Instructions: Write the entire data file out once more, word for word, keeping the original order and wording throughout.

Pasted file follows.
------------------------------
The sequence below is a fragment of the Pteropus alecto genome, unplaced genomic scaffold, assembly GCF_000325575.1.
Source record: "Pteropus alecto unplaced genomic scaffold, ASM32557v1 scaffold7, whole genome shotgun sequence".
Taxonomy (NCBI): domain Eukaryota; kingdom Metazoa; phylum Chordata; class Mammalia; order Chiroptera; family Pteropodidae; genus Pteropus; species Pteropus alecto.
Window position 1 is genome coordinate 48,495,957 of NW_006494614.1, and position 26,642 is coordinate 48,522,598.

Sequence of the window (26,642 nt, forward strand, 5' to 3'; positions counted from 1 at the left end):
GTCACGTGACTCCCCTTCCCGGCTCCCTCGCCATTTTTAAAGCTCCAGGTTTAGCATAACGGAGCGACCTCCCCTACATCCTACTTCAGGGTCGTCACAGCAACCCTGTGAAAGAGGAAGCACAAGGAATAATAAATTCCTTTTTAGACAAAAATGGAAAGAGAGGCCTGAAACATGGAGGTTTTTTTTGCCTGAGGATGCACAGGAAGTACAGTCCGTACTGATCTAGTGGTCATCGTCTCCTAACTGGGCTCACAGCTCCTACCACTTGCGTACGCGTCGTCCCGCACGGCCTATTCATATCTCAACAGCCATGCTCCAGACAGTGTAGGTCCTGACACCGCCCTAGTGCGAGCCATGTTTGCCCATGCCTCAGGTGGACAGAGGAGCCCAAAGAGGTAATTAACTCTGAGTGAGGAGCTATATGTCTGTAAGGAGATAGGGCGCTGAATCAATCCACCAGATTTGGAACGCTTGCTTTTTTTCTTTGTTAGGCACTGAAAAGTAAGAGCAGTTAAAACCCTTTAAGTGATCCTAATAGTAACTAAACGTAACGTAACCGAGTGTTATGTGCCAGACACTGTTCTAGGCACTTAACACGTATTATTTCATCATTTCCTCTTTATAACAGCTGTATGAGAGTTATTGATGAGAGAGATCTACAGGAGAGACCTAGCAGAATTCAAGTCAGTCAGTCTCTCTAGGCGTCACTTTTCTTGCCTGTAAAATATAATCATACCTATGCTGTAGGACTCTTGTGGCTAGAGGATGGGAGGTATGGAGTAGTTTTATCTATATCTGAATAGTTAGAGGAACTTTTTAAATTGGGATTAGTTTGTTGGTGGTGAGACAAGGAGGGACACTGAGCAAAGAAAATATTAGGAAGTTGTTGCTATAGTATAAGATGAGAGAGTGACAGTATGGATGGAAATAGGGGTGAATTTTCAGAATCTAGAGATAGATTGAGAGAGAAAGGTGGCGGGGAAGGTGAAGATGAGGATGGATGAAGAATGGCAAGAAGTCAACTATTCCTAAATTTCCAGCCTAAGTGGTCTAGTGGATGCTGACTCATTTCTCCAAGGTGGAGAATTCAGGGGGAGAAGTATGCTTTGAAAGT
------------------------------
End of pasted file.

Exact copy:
The sequence below is a fragment of the Pteropus alecto genome, unplaced genomic scaffold, assembly GCF_000325575.1.
Source record: "Pteropus alecto unplaced genomic scaffold, ASM32557v1 scaffold7, whole genome shotgun sequence".
Taxonomy (NCBI): domain Eukaryota; kingdom Metazoa; phylum Chordata; class Mammalia; order Chiroptera; family Pteropodidae; genus Pteropus; species Pteropus alecto.
Window position 1 is genome coordinate 48,495,957 of NW_006494614.1, and position 26,642 is coordinate 48,522,598.

Sequence of the window (26,642 nt, forward strand, 5' to 3'; positions counted from 1 at the left end):
GTCACGTGACTCCCCTTCCCGGCTCCCTCGCCATTTTTAAAGCTCCAGGTTTAGCATAACGGAGCGACCTCCCCTACATCCTACTTCAGGGTCGTCACAGCAACCCTGTGAAAGAGGAAGCACAAGGAATAATAAATTCCTTTTTAGACAAAAATGGAAAGAGAGGCCTGAAACATGGAGGTTTTTTTTGCCTGAGGATGCACAGGAAGTACAGTCCGTACTGATCTAGTGGTCATCGTCTCCTAACTGGGCTCACAGCTCCTACCACTTGCGTACGCGTCGTCCCGCACGGCCTATTCATATCTCAACAGCCATGCTCCAGACAGTGTAGGTCCTGACACCGCCCTAGTGCGAGCCATGTTTGCCCATGCCTCAGGTGGACAGAGGAGCCCAAAGAGGTAATTAACTCTGAGTGAGGAGCTATATGTCTGTAAGGAGATAGGGCGCTGAATCAATCCACCAGATTTGGAACGCTTGCTTTTTTTCTTTGTTAGGCACTGAAAAGTAAGAGCAGTTAAAACCCTTTAAGTGATCCTAATAGTAACTAAACGTAACGTAACCGAGTGTTATGTGCCAGACACTGTTCTAGGCACTTAACACGTATTATTTCATCATTTCCTCTTTATAACAGCTGTATGAGAGTTATTGATGAGAGAGATCTACAGGAGAGACCTAGCAGAATTCAAGTCAGTCAGTCTCTCTAGGCGTCACTTTTCTTGCCTGTAAAATATAATCATACCTATGCTGTAGGACTCTTGTGGCTAGAGGATGGGAGGTATGGAGTAGTTTTATCTATATCTGAATAGTTAGAGGAACTTTTTAAATTGGGATTAGTTTGTTGGTGGTGAGACAAGGAGGGACACTGAGCAAAGAAAATATTAGGAAGTTGTTGCTATAGTATAAGATGAGAGAGTGACAGTATGGATGGAAATAGGGGTGAATTTTCAGAATCTAGAGATAGATTGAGAGAGAAAGGTGGCGGGGAAGGTGAAGATGAGGATGGATGAAGAATGGCAAGAAGTCAACTATTCCTAAATTTCCAGCCTAAGTGGTCTAGTGGATGCTGACTCATTTCTCCAAGGTGGAGAATTCAGGGGGAGAAGTATGCTTTGAAAGT